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Virtual Reality Neurosurgery


August 2, 2018

SAN FRANCISCO, Calif. (Ivanhoe Newswire) – Most kids know all about virtual reality. It’s how they play video games and watch movies. But now a major hospital system is putting this familiar 3D technology into the hands of its pediatric neurosurgeons to help saves lives.
Mathias Hahn has always been the type of kid his mom would never have to worry about. Straight A’s, basketball, and cross country. But that all changed last fall.
“I woke up having a really bad headache,” Mathias told Ivanhoe.
It soon became clear to his mom that something more serious was happening.
Mathias’ mother, Lindsay Hahn, said, “The emergency room was able to do a CAT scan and they found the bleed.”
With a hemorrhage on his brain, Mathias was taken to the hospital where he began the fight for his life.
“He was lying in his ICU bed, paralyzed on one side and literally unable to say a word,” said Kurtis Auguste, MD, Pediatric Neurosurgeon at UCSF Benioff Children’s Hospital, Oakland.
“It was super scary. I didn’t know if I was going to be able to move again, maybe,” Mathias shared.
When Dr. Auguste began to operate to relieve pressure, he spotted a tumor.
“Where this was tucked underneath the edge of the bone, my visibility was limited and it was very difficult for me to reach and see,” he explained.
But this doctor let technology guide him.  A virtual reality mapping system gave him a 360- degree view of Mathias’ brain constructed from CT and MRI images. It allowed Dr. Auguste to step inside Mathias’ brain and see the tumor from a new vantage point. He then shared his plan and headset with Mathias and his mom.
“It was comforting to see he had this tool that allowed him to see the tumor in so many different ways and decide how he could approach it safely,” Lindsay said.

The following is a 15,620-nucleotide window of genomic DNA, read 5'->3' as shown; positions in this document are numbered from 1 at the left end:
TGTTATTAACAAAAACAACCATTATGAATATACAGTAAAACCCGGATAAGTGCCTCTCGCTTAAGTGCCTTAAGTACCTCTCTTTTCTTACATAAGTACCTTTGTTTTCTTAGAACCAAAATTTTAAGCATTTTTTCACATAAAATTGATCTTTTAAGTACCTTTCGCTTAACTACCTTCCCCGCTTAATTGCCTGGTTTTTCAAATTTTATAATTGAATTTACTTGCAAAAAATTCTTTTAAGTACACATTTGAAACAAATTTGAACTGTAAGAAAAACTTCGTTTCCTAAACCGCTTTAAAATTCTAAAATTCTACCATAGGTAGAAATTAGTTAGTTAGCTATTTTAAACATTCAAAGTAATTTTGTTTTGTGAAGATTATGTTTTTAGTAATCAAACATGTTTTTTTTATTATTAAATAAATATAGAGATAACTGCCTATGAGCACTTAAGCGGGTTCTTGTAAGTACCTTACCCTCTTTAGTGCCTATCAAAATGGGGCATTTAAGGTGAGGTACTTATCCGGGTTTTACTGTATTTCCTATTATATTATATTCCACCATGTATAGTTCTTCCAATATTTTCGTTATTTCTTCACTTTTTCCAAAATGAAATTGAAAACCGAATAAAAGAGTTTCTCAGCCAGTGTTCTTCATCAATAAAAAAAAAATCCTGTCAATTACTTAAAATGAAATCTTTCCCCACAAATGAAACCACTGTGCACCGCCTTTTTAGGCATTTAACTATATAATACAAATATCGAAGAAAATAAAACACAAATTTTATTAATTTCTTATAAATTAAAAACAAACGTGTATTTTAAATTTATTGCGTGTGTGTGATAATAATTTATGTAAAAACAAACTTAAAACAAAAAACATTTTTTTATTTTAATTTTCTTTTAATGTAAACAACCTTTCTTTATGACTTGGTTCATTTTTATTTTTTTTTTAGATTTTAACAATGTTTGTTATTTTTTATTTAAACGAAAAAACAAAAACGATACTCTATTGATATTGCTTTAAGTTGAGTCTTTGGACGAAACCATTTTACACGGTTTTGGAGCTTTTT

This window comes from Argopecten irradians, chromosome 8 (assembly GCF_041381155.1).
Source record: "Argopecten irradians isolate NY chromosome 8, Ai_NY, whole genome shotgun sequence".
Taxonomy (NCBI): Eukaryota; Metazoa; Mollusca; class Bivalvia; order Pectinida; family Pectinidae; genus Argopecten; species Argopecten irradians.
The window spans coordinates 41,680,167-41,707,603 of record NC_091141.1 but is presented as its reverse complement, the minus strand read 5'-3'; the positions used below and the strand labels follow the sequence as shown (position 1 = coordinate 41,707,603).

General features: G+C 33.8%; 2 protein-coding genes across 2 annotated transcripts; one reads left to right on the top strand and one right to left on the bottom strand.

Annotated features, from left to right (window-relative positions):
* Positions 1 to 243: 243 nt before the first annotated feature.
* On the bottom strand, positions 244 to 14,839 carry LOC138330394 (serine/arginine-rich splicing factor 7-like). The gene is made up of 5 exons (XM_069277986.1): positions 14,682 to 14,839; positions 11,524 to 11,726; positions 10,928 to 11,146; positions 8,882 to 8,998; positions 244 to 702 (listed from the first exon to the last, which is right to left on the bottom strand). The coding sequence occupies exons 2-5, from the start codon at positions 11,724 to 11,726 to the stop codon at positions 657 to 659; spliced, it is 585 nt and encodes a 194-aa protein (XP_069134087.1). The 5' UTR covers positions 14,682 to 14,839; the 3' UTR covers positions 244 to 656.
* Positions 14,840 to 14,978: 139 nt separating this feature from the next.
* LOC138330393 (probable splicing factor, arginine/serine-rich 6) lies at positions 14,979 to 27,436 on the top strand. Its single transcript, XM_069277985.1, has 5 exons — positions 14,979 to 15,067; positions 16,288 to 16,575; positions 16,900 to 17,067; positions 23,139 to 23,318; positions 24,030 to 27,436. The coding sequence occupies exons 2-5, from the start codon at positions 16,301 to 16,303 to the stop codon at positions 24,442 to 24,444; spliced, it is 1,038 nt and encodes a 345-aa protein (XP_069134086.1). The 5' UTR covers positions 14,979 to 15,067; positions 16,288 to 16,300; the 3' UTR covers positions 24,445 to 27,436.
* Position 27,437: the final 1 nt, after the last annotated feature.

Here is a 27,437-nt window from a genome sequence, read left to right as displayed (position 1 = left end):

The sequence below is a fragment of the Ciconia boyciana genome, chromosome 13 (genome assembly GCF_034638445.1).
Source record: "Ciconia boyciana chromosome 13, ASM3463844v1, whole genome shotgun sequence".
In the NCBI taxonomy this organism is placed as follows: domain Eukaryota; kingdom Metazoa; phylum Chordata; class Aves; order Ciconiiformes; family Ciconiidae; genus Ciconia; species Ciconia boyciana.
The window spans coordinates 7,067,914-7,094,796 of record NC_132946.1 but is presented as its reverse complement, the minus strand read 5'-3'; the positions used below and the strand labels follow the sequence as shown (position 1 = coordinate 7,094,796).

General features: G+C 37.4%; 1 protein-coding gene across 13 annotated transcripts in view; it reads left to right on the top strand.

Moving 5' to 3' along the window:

Which is exactly what the doctor was able to do in surgery thanks to the VR technology. And as a result, Mathias is now healthy and cancer free.
“I can just be a normal kid again,”  Mathias said.
The virtual reality model provides surgeons a continuous guide to the intricate and crowded space inside our brains. UCSF Benioff Children’s Hospital in Oakland is among several institutions across the country to use this technology.
Contributors to this news report include: Jennifer Winter, Field Producer; Cyndy McGrath, Supervising Producer; Hayley Hudson, Assistant Producer; Rusty Reed, Videographer; Roque Correa, Editor.

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BACKGROUND: Pediatric brain tumors are masses or growths of abnormal cells that occur in a child’s brain or the tissue and structures that are near it. Many different types of pediatric brain tumors exist, some are noncancerous (benign) and some are cancerous (malignant). Treatment and chance of recovery depend on the type of tumor, its location within the brain, whether it has spread, and your child’s age and general health. Because new treatments and technologies are continually being developed, several options may be available at different points in treatment. Treatment for brain tumors in children is typically quite different from treatment for adult brain tumors, so it’s very important to enlist the expertise and experience of pediatric specialists in neurology and cancer. Some of the more common symptoms of a brain tumor in children include: headaches, which may become more frequent and more severe, feeling of increased pressure in the head, unexplained nausea or vomiting, and abrupt onset of vision problems.

TREATMENT: If the brain tumor is located in a place that makes it accessible for an operation, the pediatric neurosurgeon will work to remove as much of the brain tumor as safely as possible. In some cases, tumors are small and easy to separate from surrounding brain tissue, which makes complete surgical removal possible. In other cases, tumors can’t be separated from surrounding tissue or they’re located near sensitive areas in the brain, making surgery risky. In these situations the pediatric neurosurgeon removes as much of the tumor as possible.

NEW TECHNOLOGY: Kurtis Auguste, MD, a Pediatric Neurosurgeon and Director of the Pediatric Epilepsy Program at UCSF Benioff Children’s Hospital Oakland is using a virtual reality mapping system to create 3D images of patient’s brains. Dr. Auguste said, “much of what we do is two dimensional; these are pictures on a flat screen. It’s a little ironic because brain surgery is one of the most three dimensional exercises that you do in medicine and yet everything that we do for rehearsal purposes prior to surgery is all done in two dimensions. This technology is the first of its kind to not just be three dimensional but is immersive and provides you a three hundred and sixty degree vantage point of the pathology.” It is a virtual reality surgical planning station, and the name of the company is Surgical Theater.
(Source: Kurtis Auguste, MD)


Melinda Krigel, Media Relations, UCSF Benioff Children’s Hospital Oakland
[email protected]

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